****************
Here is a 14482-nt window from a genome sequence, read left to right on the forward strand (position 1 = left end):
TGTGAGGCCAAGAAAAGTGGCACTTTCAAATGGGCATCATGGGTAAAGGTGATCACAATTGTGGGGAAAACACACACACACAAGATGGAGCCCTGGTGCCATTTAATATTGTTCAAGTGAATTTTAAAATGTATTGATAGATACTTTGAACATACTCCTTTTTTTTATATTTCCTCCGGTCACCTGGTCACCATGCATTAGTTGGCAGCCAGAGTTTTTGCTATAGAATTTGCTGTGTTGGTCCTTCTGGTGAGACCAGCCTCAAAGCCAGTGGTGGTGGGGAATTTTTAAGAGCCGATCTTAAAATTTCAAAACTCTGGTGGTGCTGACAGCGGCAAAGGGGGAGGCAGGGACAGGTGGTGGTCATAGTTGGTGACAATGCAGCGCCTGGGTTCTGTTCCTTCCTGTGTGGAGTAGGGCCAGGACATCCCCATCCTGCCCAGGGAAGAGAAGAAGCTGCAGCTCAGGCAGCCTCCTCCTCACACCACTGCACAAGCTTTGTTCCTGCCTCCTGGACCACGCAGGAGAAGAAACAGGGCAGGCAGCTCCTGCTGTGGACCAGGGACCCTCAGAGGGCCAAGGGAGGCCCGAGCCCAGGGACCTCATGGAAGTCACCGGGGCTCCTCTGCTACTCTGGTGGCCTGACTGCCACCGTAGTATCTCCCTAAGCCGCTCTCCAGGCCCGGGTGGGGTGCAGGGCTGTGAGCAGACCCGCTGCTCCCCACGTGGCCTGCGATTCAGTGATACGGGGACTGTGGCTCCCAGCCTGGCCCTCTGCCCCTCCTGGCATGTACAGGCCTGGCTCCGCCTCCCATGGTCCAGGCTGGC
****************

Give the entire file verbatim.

Here is a 14482-nt window from a genome sequence, read left to right on the forward strand (position 1 = left end):
TGTGAGGCCAAGAAAAGTGGCACTTTCAAATGGGCATCATGGGTAAAGGTGATCACAATTGTGGGGAAAACACACACACACAAGATGGAGCCCTGGTGCCATTTAATATTGTTCAAGTGAATTTTAAAATGTATTGATAGATACTTTGAACATACTCCTTTTTTTTATATTTCCTCCGGTCACCTGGTCACCATGCATTAGTTGGCAGCCAGAGTTTTTGCTATAGAATTTGCTGTGTTGGTCCTTCTGGTGAGACCAGCCTCAAAGCCAGTGGTGGTGGGGAATTTTTAAGAGCCGATCTTAAAATTTCAAAACTCTGGTGGTGCTGACAGCGGCAAAGGGGGAGGCAGGGACAGGTGGTGGTCATAGTTGGTGACAATGCAGCGCCTGGGTTCTGTTCCTTCCTGTGTGGAGTAGGGCCAGGACATCCCCATCCTGCCCAGGGAAGAGAAGAAGCTGCAGCTCAGGCAGCCTCCTCCTCACACCACTGCACAAGCTTTGTTCCTGCCTCCTGGACCACGCAGGAGAAGAAACAGGGCAGGCAGCTCCTGCTGTGGACCAGGGACCCTCAGAGGGCCAAGGGAGGCCCGAGCCCAGGGACCTCATGGAAGTCACCGGGGCTCCTCTGCTACTCTGGTGGCCTGACTGCCACCGTAGTATCTCCCTAAGCCGCTCTCCAGGCCCGGGTGGGGTGCAGGGCTGTGAGCAGACCCGCTGCTCCCCACGTGGCCTGCGATTCAGTGATACGGGGACTGTGGCTCCCAGCCTGGCCCTCTGCCCCTCCTGGCATGTACAGGCCTGGCTCCGCCTCCCATGGTCCAGGCTGGC